Beyond historical heritage, due to its sea access, Dubrovnik-Neretva County tends to serve as a summer holiday destination among people seeking water and beach recreation. One off-shore destination is the Kolocep island, covered by dense forest interspersed with vineyards, olive groves, and citruses. However, the island is known for its underwater caves. Visitors to the island are encouraged to swim or kayak to the Blue Cave, which is accessible from the southern part of the island.
Another outdoor attraction can be found in Trsteno, known for its ancient natural landmarks. Notably, the oriental plane trees have stood there for over 500 years. The highlight of the area is the Trsteno Arboretum. Visitors can access Trsteno via bus, as several bus routes connect with the Dubrovnik coastland. From Dubrovnik to Trsteno, the travel time lasts approximately 20 minutes. The Renaissance summer residence of the Gučetić-Gozze family, dating back to the 15th century, is a prominent attraction in Trsteno. The residence features a cultivated garden that has been maintained since the 15th century. This garden—along with the summer residence, aqueduct, mill, fountain with Neptune and nymphs, and a sea-facing belvedere pavilion—exemplifies the architecture of Dubrovnik's historical summer residence gardens.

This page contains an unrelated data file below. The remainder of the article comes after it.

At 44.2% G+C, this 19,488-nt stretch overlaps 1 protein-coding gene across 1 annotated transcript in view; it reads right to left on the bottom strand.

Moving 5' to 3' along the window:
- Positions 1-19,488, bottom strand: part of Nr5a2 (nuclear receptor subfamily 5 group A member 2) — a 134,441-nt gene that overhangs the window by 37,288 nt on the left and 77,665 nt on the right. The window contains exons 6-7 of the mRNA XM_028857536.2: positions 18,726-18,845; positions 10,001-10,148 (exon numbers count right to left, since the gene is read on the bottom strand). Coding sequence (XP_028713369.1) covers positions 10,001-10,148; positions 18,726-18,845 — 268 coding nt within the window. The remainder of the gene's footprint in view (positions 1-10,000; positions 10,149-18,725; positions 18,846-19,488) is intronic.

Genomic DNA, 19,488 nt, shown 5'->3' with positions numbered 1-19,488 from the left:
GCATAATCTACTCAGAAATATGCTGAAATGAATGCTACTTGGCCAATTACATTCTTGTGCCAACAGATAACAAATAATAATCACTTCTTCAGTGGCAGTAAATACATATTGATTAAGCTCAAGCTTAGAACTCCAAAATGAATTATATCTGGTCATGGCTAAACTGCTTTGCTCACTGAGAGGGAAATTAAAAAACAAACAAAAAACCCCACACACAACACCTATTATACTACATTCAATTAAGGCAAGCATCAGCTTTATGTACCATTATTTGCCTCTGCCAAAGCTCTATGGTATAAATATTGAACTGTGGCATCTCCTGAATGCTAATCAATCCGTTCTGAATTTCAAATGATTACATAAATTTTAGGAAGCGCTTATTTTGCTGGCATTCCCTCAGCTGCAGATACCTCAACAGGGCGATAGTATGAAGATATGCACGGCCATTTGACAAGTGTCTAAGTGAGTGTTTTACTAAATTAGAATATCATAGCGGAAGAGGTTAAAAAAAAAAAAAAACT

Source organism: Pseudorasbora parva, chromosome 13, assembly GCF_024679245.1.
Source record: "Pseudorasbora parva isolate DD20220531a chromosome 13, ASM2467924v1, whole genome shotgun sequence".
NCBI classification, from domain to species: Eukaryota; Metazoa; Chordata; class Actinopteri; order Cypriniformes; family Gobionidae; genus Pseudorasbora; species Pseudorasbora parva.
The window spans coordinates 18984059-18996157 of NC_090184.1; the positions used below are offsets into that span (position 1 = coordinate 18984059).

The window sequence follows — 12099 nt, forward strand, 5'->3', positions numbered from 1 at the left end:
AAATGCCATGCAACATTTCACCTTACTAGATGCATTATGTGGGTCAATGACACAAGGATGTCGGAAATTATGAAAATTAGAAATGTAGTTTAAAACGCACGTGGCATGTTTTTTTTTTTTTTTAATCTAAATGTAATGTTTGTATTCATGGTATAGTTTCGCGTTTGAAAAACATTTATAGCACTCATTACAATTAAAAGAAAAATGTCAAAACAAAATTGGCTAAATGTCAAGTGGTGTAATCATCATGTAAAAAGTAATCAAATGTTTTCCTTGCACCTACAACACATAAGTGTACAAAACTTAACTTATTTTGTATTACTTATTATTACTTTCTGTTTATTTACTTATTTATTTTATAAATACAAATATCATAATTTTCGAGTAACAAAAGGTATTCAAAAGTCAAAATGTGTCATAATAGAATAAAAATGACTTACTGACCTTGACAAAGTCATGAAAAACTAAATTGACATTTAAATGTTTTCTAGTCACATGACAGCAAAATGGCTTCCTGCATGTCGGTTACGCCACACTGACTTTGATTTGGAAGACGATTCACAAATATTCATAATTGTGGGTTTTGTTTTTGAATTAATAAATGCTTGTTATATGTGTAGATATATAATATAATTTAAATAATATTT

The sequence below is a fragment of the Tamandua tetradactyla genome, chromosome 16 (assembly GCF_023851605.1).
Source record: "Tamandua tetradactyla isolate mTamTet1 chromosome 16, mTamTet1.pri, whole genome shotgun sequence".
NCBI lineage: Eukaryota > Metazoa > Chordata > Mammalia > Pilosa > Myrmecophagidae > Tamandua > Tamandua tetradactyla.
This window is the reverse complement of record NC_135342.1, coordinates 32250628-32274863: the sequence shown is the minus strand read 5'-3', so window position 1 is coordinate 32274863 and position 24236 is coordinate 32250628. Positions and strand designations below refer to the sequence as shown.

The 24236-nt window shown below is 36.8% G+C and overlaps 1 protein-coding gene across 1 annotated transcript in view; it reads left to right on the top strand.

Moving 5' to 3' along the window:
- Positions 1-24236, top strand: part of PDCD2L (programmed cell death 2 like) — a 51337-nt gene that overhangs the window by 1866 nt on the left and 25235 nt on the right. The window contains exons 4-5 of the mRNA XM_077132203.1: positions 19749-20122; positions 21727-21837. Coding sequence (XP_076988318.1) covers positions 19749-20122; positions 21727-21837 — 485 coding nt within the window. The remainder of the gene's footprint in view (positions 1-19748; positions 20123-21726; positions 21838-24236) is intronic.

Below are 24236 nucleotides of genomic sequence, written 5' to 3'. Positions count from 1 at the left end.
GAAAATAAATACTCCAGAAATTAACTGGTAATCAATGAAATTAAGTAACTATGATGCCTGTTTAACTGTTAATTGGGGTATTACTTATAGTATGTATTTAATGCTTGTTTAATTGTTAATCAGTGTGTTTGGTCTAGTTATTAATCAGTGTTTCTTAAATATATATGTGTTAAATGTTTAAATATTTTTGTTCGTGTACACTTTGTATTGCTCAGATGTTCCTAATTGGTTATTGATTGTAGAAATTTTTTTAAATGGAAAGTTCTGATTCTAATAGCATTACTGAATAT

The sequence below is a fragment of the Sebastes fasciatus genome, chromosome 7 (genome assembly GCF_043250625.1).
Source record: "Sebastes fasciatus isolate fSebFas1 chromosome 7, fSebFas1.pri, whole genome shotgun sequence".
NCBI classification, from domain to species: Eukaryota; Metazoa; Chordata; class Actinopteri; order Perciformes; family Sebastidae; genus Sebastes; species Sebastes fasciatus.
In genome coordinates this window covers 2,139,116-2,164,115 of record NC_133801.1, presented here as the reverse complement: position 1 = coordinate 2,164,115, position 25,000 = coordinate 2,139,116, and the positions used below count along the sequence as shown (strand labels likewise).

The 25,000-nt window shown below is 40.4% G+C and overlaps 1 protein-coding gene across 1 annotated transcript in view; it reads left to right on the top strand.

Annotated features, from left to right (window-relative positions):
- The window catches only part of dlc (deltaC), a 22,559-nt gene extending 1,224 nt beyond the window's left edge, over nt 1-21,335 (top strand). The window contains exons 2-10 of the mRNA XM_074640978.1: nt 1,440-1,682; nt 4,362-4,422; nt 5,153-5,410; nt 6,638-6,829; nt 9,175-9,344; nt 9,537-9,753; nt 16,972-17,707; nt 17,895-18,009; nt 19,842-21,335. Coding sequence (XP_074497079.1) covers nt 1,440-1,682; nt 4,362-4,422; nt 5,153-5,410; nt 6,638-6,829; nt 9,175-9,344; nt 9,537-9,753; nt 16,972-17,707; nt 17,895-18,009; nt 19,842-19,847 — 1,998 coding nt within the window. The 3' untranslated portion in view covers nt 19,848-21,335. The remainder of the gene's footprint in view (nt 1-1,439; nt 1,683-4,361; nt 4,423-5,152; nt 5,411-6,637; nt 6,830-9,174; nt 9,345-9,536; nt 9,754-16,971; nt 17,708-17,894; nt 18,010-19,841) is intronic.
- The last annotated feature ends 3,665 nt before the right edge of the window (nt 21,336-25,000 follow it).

The territory of Dubrovnik-Neretva comprises two main distinct areas: a relatively narrow coastal strip that runs longitudinally and includes several offshore islands and nearby islands such as Korcula, Mljet, Lastovo, and the Elaphite island group. Additionally, it encompasses the Pelješac peninsula and the Lower Neretva region, which gravitates towards the coastal part.